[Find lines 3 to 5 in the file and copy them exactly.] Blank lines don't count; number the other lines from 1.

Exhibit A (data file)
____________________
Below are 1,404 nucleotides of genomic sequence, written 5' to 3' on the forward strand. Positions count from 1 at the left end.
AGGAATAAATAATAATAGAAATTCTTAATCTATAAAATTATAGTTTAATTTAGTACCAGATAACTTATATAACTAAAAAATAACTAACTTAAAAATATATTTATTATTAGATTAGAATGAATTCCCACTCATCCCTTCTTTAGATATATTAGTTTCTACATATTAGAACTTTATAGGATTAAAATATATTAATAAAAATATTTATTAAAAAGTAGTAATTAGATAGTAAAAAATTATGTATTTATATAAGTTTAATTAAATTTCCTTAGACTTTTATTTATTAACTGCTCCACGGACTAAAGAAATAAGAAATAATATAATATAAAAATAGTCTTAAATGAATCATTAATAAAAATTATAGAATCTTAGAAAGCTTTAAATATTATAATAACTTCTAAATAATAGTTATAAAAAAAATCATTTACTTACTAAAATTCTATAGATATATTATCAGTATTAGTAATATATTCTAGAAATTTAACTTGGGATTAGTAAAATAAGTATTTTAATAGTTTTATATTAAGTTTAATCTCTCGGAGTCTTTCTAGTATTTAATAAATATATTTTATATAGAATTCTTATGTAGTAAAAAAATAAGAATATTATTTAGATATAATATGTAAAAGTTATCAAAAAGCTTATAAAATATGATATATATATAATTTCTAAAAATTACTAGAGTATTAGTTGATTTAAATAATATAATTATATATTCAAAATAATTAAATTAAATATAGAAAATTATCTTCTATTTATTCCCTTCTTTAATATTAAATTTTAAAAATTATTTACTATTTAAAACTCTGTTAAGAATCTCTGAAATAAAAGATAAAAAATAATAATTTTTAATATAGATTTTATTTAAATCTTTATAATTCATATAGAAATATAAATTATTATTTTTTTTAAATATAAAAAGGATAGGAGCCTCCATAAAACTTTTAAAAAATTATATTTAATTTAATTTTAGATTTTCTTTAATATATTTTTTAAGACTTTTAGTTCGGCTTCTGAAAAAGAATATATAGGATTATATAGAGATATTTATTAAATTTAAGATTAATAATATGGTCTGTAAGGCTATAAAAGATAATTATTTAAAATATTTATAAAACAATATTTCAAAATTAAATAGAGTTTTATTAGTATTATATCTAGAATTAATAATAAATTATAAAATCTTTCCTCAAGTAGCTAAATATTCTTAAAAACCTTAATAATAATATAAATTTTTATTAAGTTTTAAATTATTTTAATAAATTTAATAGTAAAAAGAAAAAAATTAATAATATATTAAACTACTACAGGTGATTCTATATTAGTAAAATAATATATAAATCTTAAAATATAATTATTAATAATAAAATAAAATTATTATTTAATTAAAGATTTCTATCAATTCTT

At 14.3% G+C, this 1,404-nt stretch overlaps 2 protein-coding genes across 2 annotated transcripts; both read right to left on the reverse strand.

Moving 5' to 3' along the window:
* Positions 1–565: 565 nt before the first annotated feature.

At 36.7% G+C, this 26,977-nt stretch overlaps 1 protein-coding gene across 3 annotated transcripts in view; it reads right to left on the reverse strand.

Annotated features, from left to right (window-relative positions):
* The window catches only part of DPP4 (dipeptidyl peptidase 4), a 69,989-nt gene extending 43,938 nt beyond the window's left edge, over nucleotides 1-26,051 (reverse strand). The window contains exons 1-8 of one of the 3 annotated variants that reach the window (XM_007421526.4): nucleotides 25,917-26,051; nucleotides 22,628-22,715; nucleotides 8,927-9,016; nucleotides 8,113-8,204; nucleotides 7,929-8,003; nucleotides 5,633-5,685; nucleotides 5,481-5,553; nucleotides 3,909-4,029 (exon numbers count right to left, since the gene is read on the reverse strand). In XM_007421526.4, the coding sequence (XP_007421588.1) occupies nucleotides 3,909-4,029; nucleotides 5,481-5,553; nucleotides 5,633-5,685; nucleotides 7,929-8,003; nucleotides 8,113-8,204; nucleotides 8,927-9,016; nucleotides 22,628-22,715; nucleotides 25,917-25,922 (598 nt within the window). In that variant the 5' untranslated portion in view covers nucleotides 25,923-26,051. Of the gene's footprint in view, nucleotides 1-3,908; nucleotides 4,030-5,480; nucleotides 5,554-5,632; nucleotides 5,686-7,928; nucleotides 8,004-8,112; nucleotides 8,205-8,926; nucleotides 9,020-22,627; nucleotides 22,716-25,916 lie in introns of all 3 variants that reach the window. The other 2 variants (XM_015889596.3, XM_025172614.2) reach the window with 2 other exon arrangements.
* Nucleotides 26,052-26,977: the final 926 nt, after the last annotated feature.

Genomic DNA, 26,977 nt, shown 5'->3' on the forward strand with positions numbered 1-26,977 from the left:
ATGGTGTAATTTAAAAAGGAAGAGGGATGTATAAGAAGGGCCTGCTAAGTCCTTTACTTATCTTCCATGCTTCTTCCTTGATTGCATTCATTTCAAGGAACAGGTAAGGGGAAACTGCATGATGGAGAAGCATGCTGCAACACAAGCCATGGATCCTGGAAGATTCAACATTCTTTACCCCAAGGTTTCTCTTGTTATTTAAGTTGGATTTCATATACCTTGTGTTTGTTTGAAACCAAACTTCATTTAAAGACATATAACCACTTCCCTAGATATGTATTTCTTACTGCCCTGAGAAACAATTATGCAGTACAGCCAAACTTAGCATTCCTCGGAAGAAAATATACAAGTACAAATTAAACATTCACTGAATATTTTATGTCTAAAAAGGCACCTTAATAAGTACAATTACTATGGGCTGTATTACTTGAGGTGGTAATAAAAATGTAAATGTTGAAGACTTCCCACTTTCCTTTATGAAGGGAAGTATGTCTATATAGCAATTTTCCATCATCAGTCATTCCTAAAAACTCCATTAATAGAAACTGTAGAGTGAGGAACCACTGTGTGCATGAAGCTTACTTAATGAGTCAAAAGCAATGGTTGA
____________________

At 14.3% G+C, this 1,404-nt stretch overlaps 2 protein-coding genes across 2 annotated transcripts; both read right to left on the reverse strand.

Moving 5' to 3' along the window:
* Positions 1–565: 565 nt before the first annotated feature.